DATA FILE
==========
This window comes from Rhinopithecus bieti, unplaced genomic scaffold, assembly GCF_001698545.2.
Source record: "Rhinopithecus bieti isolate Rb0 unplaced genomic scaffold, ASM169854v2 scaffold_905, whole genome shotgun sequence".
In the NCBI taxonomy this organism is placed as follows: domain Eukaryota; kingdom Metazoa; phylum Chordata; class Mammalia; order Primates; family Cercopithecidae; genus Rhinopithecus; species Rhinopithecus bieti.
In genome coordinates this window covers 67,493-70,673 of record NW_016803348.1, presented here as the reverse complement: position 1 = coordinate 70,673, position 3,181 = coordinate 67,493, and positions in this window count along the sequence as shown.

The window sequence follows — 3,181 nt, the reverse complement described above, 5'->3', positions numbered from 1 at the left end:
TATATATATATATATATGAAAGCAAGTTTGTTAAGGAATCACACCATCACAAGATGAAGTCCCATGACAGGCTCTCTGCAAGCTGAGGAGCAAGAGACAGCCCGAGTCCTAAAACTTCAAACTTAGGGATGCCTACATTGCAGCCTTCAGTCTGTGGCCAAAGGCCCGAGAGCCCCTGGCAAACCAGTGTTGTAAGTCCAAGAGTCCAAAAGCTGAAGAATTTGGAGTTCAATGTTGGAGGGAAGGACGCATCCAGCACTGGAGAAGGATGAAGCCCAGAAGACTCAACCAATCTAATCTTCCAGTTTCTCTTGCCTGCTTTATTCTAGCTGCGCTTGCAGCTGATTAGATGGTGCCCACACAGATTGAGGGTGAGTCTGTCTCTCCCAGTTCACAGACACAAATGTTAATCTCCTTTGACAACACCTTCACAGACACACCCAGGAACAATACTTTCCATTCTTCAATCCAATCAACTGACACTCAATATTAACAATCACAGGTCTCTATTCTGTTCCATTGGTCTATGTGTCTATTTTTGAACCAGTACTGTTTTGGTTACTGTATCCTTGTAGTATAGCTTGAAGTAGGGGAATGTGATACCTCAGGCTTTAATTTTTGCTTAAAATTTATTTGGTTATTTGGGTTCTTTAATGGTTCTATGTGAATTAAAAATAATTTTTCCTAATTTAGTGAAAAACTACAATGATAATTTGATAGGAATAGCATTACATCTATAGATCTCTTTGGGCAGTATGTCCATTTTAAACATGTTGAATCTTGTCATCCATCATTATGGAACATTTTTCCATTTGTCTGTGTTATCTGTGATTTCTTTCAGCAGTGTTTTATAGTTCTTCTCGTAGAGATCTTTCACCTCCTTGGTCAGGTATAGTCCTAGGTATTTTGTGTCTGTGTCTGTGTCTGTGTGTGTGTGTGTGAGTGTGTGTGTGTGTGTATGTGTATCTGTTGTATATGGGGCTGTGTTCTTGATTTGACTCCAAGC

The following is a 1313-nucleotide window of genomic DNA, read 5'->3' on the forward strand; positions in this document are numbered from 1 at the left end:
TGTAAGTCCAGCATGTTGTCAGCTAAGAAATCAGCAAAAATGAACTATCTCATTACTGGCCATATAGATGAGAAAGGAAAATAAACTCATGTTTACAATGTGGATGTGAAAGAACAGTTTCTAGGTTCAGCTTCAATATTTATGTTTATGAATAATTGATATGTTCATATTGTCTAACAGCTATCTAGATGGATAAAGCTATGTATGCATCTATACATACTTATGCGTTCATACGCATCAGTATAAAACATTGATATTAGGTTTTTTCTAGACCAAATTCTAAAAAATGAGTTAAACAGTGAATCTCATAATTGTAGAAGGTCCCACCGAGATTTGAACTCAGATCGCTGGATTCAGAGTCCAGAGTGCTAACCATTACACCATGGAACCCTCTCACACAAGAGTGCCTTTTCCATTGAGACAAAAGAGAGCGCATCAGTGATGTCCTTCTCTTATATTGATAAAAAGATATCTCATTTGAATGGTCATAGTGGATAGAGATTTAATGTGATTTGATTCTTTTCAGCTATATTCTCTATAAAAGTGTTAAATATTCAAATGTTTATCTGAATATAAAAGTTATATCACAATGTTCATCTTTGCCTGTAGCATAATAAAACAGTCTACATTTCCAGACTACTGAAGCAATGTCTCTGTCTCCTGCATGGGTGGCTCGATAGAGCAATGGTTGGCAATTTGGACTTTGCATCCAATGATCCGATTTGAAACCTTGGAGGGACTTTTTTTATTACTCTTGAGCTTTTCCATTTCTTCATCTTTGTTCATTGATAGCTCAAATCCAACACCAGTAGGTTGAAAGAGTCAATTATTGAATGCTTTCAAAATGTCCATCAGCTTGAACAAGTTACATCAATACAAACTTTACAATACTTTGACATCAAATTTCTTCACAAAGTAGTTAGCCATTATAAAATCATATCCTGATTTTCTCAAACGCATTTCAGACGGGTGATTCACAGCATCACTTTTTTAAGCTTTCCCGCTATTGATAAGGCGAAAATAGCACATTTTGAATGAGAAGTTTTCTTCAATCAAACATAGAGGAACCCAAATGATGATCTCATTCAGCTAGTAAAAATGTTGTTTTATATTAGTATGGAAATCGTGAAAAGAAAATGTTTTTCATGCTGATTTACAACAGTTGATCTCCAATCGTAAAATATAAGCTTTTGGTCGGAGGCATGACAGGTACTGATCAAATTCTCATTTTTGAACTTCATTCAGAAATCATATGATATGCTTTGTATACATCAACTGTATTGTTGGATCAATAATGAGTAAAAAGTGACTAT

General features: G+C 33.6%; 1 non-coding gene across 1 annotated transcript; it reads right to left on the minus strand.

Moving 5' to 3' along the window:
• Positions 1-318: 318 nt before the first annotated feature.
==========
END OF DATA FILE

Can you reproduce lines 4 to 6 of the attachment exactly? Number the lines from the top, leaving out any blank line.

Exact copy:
In genome coordinates this window covers 67,493-70,673 of record NW_016803348.1, presented here as the reverse complement: position 1 = coordinate 70,673, position 3,181 = coordinate 67,493, and positions in this window count along the sequence as shown.

The window sequence follows — 3,181 nt, the reverse complement described above, 5'->3', positions numbered from 1 at the left end:
TATATATATATATATATGAAAGCAAGTTTGTTAAGGAATCACACCATCACAAGATGAAGTCCCATGACAGGCTCTCTGCAAGCTGAGGAGCAAGAGACAGCCCGAGTCCTAAAACTTCAAACTTAGGGATGCCTACATTGCAGCCTTCAGTCTGTGGCCAAAGGCCCGAGAGCCCCTGGCAAACCAGTGTTGTAAGTCCAAGAGTCCAAAAGCTGAAGAATTTGGAGTTCAATGTTGGAGGGAAGGACGCATCCAGCACTGGAGAAGGATGAAGCCCAGAAGACTCAACCAATCTAATCTTCCAGTTTCTCTTGCCTGCTTTATTCTAGCTGCGCTTGCAGCTGATTAGATGGTGCCCACACAGATTGAGGGTGAGTCTGTCTCTCCCAGTTCACAGACACAAATGTTAATCTCCTTTGACAACACCTTCACAGACACACCCAGGAACAATACTTTCCATTCTTCAATCCAATCAACTGACACTCAATATTAACAATCACAGGTCTCTATTCTGTTCCATTGGTCTATGTGTCTATTTTTGAACCAGTACTGTTTTGGTTACTGTATCCTTGTAGTATAGCTTGAAGTAGGGGAATGTGATACCTCAGGCTTTAATTTTTGCTTAAAATTTATTTGGTTATTTGGGTTCTTTAATGGTTCTATGTGAATTAAAAATAATTTTTCCTAATTTAGTGAAAAACTACAATGATAATTTGATAGGAATAGCATTACATCTATAGATCTCTTTGGGCAGTATGTCCATTTTAAACATGTTGAATCTTGTCATCCATCATTATGGAACATTTTTCCATTTGTCTGTGTTATCTGTGATTTCTTTCAGCAGTGTTTTATAGTTCTTCTCGTAGAGATCTTTCACCTCCTTGGTCAGGTATAGTCCTAGGTATTTTGTGTCTGTGTCTGTGTCTGTGTGTGTGTGTGTGAGTGTGTGTGTGTGTGTATGTGTATCTGTTGTATATGGGGCTGTGTTCTTGATTTGACTCCAAGC